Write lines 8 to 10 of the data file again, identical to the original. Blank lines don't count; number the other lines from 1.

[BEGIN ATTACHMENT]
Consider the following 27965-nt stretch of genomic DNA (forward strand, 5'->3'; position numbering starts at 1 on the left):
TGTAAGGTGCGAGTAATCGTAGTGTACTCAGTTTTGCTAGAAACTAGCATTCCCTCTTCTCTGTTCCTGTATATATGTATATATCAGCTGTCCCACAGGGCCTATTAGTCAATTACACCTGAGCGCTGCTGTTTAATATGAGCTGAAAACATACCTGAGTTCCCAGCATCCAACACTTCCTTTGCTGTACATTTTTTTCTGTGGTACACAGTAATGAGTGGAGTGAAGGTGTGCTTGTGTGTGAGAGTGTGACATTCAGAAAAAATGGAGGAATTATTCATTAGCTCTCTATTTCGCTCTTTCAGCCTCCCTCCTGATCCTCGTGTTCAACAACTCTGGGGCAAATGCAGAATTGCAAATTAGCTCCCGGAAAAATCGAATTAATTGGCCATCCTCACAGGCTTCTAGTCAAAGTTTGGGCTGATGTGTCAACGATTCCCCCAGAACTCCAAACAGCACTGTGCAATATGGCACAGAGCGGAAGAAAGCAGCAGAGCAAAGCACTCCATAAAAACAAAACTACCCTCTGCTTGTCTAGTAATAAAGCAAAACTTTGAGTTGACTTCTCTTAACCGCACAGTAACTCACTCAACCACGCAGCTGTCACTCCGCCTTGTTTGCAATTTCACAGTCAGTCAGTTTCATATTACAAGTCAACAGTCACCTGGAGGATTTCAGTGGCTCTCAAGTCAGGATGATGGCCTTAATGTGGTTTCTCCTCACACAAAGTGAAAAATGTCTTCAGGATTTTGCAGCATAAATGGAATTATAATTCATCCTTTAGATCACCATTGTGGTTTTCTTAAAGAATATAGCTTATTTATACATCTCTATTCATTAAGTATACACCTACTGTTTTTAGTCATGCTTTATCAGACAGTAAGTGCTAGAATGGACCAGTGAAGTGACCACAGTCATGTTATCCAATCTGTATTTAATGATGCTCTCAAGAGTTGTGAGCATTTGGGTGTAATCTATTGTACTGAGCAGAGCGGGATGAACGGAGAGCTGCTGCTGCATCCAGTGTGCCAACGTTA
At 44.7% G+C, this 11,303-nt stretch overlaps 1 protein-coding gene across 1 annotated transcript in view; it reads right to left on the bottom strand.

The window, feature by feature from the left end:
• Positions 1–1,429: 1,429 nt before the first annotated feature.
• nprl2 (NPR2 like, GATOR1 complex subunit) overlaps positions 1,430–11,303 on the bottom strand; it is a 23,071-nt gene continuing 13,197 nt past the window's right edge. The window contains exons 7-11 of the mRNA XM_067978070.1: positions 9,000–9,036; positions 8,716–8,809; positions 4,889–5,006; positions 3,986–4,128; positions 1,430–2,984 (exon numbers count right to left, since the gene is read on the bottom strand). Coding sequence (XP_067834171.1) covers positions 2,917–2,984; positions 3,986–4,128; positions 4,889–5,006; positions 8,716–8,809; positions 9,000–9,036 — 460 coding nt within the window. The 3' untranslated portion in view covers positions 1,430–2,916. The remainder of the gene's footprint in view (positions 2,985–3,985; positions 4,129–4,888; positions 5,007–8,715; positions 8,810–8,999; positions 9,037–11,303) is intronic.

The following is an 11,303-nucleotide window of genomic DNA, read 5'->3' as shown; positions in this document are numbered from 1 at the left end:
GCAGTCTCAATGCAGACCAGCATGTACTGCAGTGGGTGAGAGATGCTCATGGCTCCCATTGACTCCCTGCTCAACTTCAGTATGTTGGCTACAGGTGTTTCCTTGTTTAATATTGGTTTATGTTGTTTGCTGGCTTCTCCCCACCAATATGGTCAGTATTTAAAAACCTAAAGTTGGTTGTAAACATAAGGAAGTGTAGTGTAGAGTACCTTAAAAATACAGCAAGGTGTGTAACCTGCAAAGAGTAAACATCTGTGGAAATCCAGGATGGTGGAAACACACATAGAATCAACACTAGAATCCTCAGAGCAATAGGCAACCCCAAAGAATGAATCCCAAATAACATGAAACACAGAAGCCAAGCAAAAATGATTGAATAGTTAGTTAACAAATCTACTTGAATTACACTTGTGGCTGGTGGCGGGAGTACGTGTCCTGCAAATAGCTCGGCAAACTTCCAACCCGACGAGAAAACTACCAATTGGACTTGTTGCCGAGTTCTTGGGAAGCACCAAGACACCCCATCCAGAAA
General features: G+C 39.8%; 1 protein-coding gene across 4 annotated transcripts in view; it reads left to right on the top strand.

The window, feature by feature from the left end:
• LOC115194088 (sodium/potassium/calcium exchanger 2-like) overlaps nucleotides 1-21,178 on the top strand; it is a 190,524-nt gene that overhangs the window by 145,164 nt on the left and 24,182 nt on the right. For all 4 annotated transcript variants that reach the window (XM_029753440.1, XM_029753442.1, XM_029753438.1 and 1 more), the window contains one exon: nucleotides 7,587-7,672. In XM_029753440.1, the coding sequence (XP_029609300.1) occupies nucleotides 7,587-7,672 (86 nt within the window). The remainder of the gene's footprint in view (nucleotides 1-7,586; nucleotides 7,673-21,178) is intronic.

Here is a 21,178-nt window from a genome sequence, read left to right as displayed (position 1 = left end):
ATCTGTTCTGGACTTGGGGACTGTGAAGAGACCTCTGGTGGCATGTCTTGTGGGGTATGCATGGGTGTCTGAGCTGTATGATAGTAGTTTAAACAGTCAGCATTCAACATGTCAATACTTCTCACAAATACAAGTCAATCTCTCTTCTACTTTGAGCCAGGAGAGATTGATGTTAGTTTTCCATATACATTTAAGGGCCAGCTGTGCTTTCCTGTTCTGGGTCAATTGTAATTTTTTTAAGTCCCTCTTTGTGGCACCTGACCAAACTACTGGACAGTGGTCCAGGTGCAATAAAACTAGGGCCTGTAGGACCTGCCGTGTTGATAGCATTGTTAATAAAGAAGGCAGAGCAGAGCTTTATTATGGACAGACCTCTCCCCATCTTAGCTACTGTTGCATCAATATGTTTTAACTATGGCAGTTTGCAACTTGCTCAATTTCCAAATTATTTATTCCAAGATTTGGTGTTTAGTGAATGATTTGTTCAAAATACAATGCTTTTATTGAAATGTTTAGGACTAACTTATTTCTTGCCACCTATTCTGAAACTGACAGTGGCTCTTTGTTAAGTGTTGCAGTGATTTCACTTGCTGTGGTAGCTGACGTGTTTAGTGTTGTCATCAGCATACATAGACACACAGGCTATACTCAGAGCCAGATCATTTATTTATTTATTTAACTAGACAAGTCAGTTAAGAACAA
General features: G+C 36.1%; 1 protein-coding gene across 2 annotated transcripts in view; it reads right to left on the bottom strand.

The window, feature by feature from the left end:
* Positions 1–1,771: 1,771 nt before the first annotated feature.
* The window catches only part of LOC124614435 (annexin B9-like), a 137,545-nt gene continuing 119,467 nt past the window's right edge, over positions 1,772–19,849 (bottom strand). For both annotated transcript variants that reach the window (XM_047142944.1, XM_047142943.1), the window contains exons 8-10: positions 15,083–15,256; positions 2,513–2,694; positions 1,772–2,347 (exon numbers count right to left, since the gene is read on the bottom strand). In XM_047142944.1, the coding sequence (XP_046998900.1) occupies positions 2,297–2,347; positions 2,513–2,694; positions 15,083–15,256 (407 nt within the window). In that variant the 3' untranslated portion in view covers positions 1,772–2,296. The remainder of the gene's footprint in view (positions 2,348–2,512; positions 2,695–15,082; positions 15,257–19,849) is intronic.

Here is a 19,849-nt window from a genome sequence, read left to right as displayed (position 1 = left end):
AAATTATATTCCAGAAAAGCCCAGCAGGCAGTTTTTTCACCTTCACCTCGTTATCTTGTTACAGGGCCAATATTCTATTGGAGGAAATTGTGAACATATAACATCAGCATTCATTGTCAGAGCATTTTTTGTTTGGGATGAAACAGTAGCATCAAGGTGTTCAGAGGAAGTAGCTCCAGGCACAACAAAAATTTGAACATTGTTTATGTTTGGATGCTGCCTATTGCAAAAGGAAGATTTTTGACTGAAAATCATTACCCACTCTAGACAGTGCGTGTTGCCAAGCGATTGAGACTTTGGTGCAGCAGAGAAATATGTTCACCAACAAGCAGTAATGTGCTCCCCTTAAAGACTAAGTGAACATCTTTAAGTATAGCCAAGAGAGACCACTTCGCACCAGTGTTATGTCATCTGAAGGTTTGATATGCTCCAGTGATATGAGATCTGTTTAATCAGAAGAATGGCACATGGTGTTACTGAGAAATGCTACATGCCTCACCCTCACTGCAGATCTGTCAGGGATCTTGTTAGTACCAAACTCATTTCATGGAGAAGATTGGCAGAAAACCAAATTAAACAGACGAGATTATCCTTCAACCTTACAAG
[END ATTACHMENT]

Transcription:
GCAGTCTCAATGCAGACCAGCATGTACTGCAGTGGGTGAGAGATGCTCATGGCTCCCATTGACTCCCTGCTCAACTTCAGTATGTTGGCTACAGGTGTTTCCTTGTTTAATATTGGTTTATGTTGTTTGCTGGCTTCTCCCCACCAATATGGTCAGTATTTAAAAACCTAAAGTTGGTTGTAAACATAAGGAAGTGTAGTGTAGAGTACCTTAAAAATACAGCAAGGTGTGTAACCTGCAAAGAGTAAACATCTGTGGAAATCCAGGATGGTGGAAACACACATAGAATCAACACTAGAATCCTCAGAGCAATAGGCAACCCCAAAGAATGAATCCCAAATAACATGAAACACAGAAGCCAAGCAAAAATGATTGAATAGTTAGTTAACAAATCTACTTGAATTACACTTGTGGCTGGTGGCGGGAGTACGTGTCCTGCAAATAGCTCGGCAAACTTCCAACCCGACGAGAAAACTACCAATTGGACTTGTTGCCGAGTTCTTGGGAAGCACCAAGACACCCCATCCAGAAA
General features: G+C 39.8%; 1 protein-coding gene across 4 annotated transcripts in view; it reads left to right on the top strand.

The window, feature by feature from the left end: